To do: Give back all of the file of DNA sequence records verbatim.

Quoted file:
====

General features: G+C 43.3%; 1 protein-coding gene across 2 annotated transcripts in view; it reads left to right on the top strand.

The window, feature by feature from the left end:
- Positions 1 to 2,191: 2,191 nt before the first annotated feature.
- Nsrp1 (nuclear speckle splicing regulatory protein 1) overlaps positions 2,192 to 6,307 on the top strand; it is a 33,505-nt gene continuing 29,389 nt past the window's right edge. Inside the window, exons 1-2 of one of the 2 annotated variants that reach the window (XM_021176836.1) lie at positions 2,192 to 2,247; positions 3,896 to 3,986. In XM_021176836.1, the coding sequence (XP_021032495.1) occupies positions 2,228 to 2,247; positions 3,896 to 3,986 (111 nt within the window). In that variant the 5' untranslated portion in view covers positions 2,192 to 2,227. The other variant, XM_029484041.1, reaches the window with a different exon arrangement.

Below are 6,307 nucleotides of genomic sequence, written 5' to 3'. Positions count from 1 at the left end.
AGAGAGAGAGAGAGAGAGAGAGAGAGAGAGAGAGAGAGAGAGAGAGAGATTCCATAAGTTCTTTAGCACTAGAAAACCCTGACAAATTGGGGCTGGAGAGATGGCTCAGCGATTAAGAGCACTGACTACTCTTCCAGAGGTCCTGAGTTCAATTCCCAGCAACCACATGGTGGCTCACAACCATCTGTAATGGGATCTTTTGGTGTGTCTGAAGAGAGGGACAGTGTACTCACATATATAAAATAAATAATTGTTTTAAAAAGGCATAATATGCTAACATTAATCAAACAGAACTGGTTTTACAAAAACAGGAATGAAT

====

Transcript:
General features: G+C 43.3%; 1 protein-coding gene across 2 annotated transcripts in view; it reads left to right on the top strand.

The window, feature by feature from the left end:
- Positions 1 to 2,191: 2,191 nt before the first annotated feature.
- Nsrp1 (nuclear speckle splicing regulatory protein 1) overlaps positions 2,192 to 6,307 on the top strand; it is a 33,505-nt gene continuing 29,389 nt past the window's right edge. Inside the window, exons 1-2 of one of the 2 annotated variants that reach the window (XM_021176836.1) lie at positions 2,192 to 2,247; positions 3,896 to 3,986. In XM_021176836.1, the coding sequence (XP_021032495.1) occupies positions 2,228 to 2,247; positions 3,896 to 3,986 (111 nt within the window). In that variant the 5' untranslated portion in view covers positions 2,192 to 2,227. The other variant, XM_029484041.1, reaches the window with a different exon arrangement.

Below are 6,307 nucleotides of genomic sequence, written 5' to 3'. Positions count from 1 at the left end.
AGAGAGAGAGAGAGAGAGAGAGAGAGAGAGAGAGAGAGAGAGAGAGAGATTCCATAAGTTCTTTAGCACTAGAAAACCCTGACAAATTGGGGCTGGAGAGATGGCTCAGCGATTAAGAGCACTGACTACTCTTCCAGAGGTCCTGAGTTCAATTCCCAGCAACCACATGGTGGCTCACAACCATCTGTAATGGGATCTTTTGGTGTGTCTGAAGAGAGGGACAGTGTACTCACATATATAAAATAAATAATTGTTTTAAAAAGGCATAATATGCTAACATTAATCAAACAGAACTGGTTTTACAAAAACAGGAATGAAT